Road Safety for Pedestrians

In November 2003, the Council adopted a directive on pedestrian safety with the aim to reduce deaths and injuries of pedestrians involved in traffic accidents through changes to the construction of the front of vehicles. The proposal is based on a voluntary agreement signed by European, Japanese and Korean car makers in 2001 and 2002.

Over 8,000 pedestrians and cyclists die annually on European roads, and a further 170,000 are seriously injured. Car makers can help to cut down the number of casualties by designing car fronts in a way that the impact of a collision on the pedestrian is significantly reduced.

Over the years, the passive protection of car occupants had increased immensely with new technologies like air bags being introduced into passenger cars, but pedestrian safety was not yet really taken into account. The EU had made several attempts to introduce legislative measures to ensure that designers of new cars consider pedestrian safety as well as passenger safety.

In 2001 and 2002, European, Japanese and Korean Automobile Manufacturers Associations (ACEA, JAMA and KAMA) committed themselves to a number of - both active and passive - measures to improve the protection pedestrians in a voluntary agreement. Over 99% of cars and small vans sold in Europe are covered by the industry commitments.

Still, both Parliament and Council found it necessary to adopt binding directives in this area to guarantee the legal validity of the measures as well as uniform inspection procedures. Moreover, findings of the European New Car Assessment Programme (EuroNCAP) suggested that pedestrian safety was still not sufficiently taken into account in the design of new cars in Europe and so the Commission decided to take action.

The Directive is based on the principal requirements and objectives of the industry commitment. This means that car manufacturers have to demonstrate that their vehicles pass a series of tests before they can market them. The directive contains two phases:

  • From 1 October 2005, all new types of vehicles must comply with two tests concerning protection against head injuries and leg injuries. These criteria were developed by the Commission's Joint Research Centre (JRC) and, as of 31 December 2012, all new vehicles will have to comply with them.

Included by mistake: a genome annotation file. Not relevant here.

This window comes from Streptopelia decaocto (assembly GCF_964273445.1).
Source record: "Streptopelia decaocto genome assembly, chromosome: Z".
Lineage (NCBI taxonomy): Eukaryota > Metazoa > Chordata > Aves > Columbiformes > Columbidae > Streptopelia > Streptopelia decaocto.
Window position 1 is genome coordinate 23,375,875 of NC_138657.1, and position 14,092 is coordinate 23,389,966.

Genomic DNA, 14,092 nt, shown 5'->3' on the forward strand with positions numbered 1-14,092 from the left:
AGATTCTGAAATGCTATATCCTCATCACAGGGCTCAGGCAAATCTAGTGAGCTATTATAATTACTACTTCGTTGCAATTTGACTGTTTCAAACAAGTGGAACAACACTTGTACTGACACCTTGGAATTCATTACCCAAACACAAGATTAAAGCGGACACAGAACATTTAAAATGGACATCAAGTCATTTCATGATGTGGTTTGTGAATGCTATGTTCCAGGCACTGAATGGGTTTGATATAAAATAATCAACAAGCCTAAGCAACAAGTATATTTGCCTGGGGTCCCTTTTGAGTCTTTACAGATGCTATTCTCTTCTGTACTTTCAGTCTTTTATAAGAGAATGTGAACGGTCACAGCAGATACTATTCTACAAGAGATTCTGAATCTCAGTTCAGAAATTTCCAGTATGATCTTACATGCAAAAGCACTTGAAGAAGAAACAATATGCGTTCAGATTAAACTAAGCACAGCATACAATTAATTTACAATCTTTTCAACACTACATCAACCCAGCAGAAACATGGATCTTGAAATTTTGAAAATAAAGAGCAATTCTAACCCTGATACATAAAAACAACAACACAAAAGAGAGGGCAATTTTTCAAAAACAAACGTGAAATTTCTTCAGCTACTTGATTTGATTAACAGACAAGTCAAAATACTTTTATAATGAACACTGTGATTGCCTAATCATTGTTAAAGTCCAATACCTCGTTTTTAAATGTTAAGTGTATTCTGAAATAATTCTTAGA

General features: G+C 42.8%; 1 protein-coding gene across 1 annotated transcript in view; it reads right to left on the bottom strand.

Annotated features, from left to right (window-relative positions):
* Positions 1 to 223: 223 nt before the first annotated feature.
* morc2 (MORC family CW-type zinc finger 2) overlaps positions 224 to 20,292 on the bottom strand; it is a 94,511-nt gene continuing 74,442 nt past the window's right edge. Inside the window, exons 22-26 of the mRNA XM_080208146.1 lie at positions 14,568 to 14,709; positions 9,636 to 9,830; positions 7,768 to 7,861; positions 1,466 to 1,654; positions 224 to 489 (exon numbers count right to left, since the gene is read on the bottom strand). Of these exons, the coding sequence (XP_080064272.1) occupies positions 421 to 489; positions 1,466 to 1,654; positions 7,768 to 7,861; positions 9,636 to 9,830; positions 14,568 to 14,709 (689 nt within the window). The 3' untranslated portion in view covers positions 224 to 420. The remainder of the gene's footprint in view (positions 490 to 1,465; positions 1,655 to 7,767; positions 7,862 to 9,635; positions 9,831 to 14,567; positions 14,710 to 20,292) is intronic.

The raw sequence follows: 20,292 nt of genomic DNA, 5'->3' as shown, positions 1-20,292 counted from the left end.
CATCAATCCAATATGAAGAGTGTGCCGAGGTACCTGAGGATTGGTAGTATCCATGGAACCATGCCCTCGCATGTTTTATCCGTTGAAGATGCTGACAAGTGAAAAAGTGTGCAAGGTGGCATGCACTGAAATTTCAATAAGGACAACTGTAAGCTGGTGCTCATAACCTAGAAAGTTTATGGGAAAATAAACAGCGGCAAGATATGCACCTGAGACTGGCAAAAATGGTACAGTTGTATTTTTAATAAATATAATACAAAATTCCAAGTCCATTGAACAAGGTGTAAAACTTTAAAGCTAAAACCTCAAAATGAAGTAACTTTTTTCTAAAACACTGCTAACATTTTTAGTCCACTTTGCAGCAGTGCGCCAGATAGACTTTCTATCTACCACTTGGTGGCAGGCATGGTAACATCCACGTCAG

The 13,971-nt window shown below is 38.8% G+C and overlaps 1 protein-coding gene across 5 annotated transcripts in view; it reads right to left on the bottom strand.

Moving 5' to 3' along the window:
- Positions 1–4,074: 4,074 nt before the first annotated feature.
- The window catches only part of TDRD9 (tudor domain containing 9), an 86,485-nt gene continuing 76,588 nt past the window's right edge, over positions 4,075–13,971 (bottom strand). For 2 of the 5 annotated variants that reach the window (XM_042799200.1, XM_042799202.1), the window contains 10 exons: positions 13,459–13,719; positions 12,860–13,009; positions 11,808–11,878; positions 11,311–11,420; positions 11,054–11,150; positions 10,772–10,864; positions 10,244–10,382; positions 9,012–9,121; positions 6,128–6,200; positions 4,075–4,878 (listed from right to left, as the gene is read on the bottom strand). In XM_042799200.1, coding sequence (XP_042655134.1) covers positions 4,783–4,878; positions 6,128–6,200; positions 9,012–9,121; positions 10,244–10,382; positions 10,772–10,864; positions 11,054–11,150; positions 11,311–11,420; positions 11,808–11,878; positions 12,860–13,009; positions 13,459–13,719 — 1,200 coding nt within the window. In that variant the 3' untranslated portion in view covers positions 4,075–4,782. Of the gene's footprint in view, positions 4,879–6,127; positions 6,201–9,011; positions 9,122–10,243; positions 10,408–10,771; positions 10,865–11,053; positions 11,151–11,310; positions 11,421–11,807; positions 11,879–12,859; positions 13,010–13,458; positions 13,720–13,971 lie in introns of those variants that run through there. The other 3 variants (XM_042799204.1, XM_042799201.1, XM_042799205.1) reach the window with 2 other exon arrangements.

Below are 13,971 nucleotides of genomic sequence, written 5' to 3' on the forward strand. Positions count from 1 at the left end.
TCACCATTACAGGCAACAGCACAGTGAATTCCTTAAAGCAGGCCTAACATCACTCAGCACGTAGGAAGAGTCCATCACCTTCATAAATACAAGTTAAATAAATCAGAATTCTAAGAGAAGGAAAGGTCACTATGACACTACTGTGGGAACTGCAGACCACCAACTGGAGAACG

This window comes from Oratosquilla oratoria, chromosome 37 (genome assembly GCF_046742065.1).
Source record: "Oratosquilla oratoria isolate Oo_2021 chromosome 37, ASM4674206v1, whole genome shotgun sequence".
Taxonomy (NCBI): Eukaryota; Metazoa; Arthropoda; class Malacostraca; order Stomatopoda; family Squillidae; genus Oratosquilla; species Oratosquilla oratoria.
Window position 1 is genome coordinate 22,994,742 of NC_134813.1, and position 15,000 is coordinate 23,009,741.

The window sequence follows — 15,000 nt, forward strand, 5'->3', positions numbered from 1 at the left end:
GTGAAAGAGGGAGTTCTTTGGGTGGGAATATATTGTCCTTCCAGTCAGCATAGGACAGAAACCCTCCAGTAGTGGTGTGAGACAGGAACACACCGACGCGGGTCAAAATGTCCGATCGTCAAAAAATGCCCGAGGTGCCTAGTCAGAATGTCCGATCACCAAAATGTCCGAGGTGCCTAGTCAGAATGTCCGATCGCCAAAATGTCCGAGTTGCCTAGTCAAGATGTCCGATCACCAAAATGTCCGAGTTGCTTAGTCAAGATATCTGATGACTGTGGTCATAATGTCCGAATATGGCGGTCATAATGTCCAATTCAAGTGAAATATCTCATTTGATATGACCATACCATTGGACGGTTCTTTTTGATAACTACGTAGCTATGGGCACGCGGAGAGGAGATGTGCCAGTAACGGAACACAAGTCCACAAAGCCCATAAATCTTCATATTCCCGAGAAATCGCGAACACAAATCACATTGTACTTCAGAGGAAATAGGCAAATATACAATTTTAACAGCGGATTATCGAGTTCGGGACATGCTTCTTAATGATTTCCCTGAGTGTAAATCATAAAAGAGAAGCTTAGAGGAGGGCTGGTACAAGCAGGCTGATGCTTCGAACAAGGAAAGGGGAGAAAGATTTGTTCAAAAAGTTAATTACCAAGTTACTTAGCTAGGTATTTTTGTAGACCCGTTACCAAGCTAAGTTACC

• From 1 September 2010, four tests of increased severity will be required for all new types of vehicles - two tests concerning head injuries and two concerning leg injuries. The tests have been developed by the European Enhanced Safety Vehicle Committee (EEVC). From 1 September 2015, all new vehicles will have to comply with the tests.

The Commission recognised that the application of these technical provisions to heavier vehicles (trucks and buses) would neither be easy nor necessarily appropriate. It has therefore limited the scope of application of the Directive to passenger cars and car-driven vans up to 2.5 tonnes.

The proposal's provisions were however subject to a feasibility assessment. A study, published in July 2004, examined the requirements of the second phase of the Directive and assessed their implications for the construction of vehicles and their functionality and safety. The results indicated that the present requirements for the second phase of implementation of the Directive are not technically feasible.

An active safety system, called ‘Brake Assist’ has been identified which, in combination with revised technical requirements, would provide a significantly higher level of protection than the existing provisions. 

Thus, the Commission has issued a preliminary draft proposal suggesting that the new braking system be introduced in all new vehicles as of July 2008 and advocating the use of new collision avoidance systems. The current Directive 2003/102/EC would be repealed.

Car makers embraced the initial directive on pedestrian safety, as it includes the substance and the main provisions of the industry commitment. "JAMA welcomes the framework directive, which contains our industry commitment of two years," JAMA Communications Manager Sabine Spell said. "It translates the commitment that we were ready to meet in any case into the form of a directive," ACEA Safety Officer Jacques Provensal pointed out. "KAMA's position is identical with those of ACEA and JAMA," said Koh Young-Jong, Deputy General Manager of KAMA's Transportation and Safety Team.

Transport safety and consumer NGOs, on the other hand, harshly criticised the directive as being "very weak". They say it fails to provide sufficient protection to pedestrians, even though the relevant technology is already available on the market.

More particularly, the European Transport Safety Council (ETSC) criticised the fact that the four EEVC tests, which currently represent "best practice", are to be introduced only at a very late stage and subject to a feasibility study. The only crash tests the directive really mandates (i.e. the two JRC tests) "offer 70% less protection against fatal injuries than EEVC," said Marie Defrance, ETSC Information Officer.

According to BEUC, the European consumers' organisation, the directive "sets in stone all the weaknesses and uncertainties of the voluntary agreement". The organisation also said it "questions the Commission's 'new forms of governance' if 'consultation with all stakeholders' only involves industry - in this case, the car industry".

  • Stakeholders are invited to give their views on the results of the feasibility study by mid-October 2004.
  • The detailed technical provisions for the tests will be set out in a seperate Commission decision. It is not clear yet when this Decision will be taken.

Subscribe to our newsletters